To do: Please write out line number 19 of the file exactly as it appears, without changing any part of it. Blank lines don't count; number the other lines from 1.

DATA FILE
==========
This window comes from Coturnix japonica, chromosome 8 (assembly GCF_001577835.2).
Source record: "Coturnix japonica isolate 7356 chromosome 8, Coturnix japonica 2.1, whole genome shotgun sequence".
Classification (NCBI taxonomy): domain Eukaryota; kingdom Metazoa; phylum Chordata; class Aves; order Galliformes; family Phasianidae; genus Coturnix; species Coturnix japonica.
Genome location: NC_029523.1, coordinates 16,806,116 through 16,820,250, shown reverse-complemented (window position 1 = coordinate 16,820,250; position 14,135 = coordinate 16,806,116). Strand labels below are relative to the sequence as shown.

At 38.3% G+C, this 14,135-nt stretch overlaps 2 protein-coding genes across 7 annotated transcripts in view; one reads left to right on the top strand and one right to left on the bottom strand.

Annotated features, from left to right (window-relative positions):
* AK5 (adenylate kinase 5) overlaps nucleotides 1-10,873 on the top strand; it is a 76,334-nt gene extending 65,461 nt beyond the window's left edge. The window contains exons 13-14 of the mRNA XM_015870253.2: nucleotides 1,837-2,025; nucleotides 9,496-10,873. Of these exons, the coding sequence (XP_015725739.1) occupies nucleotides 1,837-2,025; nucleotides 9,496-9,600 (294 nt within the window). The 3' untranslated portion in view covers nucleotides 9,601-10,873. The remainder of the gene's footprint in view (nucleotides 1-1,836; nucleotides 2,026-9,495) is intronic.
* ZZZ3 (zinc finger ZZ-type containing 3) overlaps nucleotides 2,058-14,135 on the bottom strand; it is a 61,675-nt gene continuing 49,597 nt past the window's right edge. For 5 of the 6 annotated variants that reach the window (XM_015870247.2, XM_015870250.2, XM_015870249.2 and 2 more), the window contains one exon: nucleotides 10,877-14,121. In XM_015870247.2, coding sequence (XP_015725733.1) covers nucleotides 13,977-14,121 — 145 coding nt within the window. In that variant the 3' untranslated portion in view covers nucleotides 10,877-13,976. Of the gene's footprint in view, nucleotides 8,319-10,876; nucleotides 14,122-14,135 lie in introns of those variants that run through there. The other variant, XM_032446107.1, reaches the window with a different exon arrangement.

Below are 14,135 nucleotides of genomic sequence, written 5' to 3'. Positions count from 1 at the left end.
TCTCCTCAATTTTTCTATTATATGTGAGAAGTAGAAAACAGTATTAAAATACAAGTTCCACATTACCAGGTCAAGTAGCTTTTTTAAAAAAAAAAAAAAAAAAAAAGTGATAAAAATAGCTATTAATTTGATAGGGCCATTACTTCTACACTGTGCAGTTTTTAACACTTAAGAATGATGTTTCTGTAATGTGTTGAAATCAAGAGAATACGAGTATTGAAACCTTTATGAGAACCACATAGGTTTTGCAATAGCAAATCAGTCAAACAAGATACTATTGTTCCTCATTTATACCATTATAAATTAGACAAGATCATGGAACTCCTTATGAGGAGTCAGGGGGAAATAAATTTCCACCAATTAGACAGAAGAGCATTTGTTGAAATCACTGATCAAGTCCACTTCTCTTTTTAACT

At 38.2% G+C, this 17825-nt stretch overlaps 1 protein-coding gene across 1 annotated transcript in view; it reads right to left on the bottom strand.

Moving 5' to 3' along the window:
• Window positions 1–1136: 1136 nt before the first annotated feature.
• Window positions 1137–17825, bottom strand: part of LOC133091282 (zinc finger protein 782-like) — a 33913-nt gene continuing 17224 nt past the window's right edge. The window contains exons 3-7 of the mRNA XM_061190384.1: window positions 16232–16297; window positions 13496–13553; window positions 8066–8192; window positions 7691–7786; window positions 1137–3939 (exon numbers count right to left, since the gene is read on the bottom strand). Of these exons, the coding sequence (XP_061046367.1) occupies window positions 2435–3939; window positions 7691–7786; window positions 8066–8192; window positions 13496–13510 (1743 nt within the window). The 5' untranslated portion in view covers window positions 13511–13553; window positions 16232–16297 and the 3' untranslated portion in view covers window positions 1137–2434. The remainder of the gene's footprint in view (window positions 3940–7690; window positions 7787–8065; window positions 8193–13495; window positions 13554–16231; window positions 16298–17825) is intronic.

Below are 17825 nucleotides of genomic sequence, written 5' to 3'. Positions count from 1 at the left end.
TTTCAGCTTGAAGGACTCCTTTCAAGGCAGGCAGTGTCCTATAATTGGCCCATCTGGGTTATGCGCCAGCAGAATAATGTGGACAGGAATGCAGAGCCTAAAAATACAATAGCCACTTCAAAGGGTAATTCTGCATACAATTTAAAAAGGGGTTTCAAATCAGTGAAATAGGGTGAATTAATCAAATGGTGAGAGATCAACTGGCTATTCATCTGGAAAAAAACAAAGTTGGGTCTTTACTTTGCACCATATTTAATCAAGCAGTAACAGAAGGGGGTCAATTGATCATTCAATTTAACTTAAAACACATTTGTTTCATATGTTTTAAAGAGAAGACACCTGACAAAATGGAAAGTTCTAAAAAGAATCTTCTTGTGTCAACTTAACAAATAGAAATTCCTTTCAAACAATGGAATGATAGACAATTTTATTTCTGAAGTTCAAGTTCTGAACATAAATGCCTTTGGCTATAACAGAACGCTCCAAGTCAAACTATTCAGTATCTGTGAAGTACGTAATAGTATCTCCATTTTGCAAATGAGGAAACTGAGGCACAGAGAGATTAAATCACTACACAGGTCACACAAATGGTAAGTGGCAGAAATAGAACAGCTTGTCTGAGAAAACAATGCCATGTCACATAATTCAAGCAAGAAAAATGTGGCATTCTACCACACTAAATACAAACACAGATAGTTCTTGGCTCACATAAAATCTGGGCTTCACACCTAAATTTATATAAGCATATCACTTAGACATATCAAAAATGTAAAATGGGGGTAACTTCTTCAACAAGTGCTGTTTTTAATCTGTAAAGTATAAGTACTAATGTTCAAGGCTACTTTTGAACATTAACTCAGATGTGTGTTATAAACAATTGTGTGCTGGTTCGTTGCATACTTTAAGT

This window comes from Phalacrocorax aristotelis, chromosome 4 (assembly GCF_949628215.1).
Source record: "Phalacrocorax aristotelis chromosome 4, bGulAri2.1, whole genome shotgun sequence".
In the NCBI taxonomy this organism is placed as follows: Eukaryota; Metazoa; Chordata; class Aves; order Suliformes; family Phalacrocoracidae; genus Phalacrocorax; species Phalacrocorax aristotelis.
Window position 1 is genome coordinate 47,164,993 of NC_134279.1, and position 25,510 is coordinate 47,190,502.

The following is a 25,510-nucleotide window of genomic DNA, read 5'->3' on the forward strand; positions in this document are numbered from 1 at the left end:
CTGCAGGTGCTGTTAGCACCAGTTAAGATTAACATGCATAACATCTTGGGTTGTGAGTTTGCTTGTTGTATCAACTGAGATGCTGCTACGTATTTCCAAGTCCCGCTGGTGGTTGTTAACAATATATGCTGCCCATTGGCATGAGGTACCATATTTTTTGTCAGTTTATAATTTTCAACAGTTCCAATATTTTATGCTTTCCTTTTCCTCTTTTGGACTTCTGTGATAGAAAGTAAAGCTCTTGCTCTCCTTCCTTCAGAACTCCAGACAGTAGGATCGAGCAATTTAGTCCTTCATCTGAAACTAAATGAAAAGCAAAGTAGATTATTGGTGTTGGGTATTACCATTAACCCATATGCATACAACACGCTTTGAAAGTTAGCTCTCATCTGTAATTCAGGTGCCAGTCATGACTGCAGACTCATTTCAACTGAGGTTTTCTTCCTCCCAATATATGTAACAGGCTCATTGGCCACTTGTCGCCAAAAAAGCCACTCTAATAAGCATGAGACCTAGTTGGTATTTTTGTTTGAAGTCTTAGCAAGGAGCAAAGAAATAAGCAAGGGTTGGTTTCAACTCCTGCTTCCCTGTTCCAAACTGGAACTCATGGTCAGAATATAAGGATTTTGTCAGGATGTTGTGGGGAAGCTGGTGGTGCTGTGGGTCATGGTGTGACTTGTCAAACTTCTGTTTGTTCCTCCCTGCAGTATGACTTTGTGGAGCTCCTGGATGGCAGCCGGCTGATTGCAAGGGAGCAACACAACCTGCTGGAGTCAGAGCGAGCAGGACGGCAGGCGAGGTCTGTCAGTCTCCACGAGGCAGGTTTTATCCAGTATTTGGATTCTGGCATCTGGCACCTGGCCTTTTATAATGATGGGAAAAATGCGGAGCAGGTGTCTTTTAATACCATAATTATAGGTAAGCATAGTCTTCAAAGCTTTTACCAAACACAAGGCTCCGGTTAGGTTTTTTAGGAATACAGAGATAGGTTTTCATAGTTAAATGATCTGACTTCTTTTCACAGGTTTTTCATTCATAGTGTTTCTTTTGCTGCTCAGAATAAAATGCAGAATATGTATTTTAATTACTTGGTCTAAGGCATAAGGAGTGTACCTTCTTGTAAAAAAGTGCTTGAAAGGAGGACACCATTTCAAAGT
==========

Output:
In the NCBI taxonomy this organism is placed as follows: Eukaryota; Metazoa; Chordata; class Aves; order Suliformes; family Phalacrocoracidae; genus Phalacrocorax; species Phalacrocorax aristotelis.